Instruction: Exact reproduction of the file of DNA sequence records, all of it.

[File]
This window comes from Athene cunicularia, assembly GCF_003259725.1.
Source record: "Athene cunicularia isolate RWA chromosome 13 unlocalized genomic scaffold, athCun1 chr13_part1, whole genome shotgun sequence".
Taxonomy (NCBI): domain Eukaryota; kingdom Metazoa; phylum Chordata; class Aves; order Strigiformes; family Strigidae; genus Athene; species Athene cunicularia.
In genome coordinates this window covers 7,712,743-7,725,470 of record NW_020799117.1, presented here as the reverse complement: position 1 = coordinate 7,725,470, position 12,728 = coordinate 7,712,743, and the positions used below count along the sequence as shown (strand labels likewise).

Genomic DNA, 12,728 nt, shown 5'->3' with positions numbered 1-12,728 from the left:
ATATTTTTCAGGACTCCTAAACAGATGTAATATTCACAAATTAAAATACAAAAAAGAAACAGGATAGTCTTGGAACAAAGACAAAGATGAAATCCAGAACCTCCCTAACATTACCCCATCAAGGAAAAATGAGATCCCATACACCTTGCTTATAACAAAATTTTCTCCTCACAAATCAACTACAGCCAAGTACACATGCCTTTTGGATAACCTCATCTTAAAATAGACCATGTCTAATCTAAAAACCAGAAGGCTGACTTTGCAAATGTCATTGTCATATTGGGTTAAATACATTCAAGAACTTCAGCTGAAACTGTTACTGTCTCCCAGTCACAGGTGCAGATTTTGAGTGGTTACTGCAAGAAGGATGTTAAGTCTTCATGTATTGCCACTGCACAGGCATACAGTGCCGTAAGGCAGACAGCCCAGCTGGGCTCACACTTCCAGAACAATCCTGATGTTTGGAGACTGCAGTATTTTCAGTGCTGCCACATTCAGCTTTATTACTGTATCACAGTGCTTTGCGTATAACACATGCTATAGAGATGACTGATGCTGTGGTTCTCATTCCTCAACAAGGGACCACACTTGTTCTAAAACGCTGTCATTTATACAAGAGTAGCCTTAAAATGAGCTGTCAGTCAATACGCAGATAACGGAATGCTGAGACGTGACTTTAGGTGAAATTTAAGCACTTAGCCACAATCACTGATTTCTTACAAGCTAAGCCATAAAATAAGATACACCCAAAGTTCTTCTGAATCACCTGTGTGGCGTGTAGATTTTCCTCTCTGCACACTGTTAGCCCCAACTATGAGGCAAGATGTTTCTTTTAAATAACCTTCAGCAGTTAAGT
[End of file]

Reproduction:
This window comes from Athene cunicularia, assembly GCF_003259725.1.
Source record: "Athene cunicularia isolate RWA chromosome 13 unlocalized genomic scaffold, athCun1 chr13_part1, whole genome shotgun sequence".
Taxonomy (NCBI): domain Eukaryota; kingdom Metazoa; phylum Chordata; class Aves; order Strigiformes; family Strigidae; genus Athene; species Athene cunicularia.
In genome coordinates this window covers 7,712,743-7,725,470 of record NW_020799117.1, presented here as the reverse complement: position 1 = coordinate 7,725,470, position 12,728 = coordinate 7,712,743, and the positions used below count along the sequence as shown (strand labels likewise).

Genomic DNA, 12,728 nt, shown 5'->3' with positions numbered 1-12,728 from the left:
ATATTTTTCAGGACTCCTAAACAGATGTAATATTCACAAATTAAAATACAAAAAAGAAACAGGATAGTCTTGGAACAAAGACAAAGATGAAATCCAGAACCTCCCTAACATTACCCCATCAAGGAAAAATGAGATCCCATACACCTTGCTTATAACAAAATTTTCTCCTCACAAATCAACTACAGCCAAGTACACATGCCTTTTGGATAACCTCATCTTAAAATAGACCATGTCTAATCTAAAAACCAGAAGGCTGACTTTGCAAATGTCATTGTCATATTGGGTTAAATACATTCAAGAACTTCAGCTGAAACTGTTACTGTCTCCCAGTCACAGGTGCAGATTTTGAGTGGTTACTGCAAGAAGGATGTTAAGTCTTCATGTATTGCCACTGCACAGGCATACAGTGCCGTAAGGCAGACAGCCCAGCTGGGCTCACACTTCCAGAACAATCCTGATGTTTGGAGACTGCAGTATTTTCAGTGCTGCCACATTCAGCTTTATTACTGTATCACAGTGCTTTGCGTATAACACATGCTATAGAGATGACTGATGCTGTGGTTCTCATTCCTCAACAAGGGACCACACTTGTTCTAAAACGCTGTCATTTATACAAGAGTAGCCTTAAAATGAGCTGTCAGTCAATACGCAGATAACGGAATGCTGAGACGTGACTTTAGGTGAAATTTAAGCACTTAGCCACAATCACTGATTTCTTACAAGCTAAGCCATAAAATAAGATACACCCAAAGTTCTTCTGAATCACCTGTGTGGCGTGTAGATTTTCCTCTCTGCACACTGTTAGCCCCAACTATGAGGCAAGATGTTTCTTTTAAATAACCTTCAGCAGTTAAGT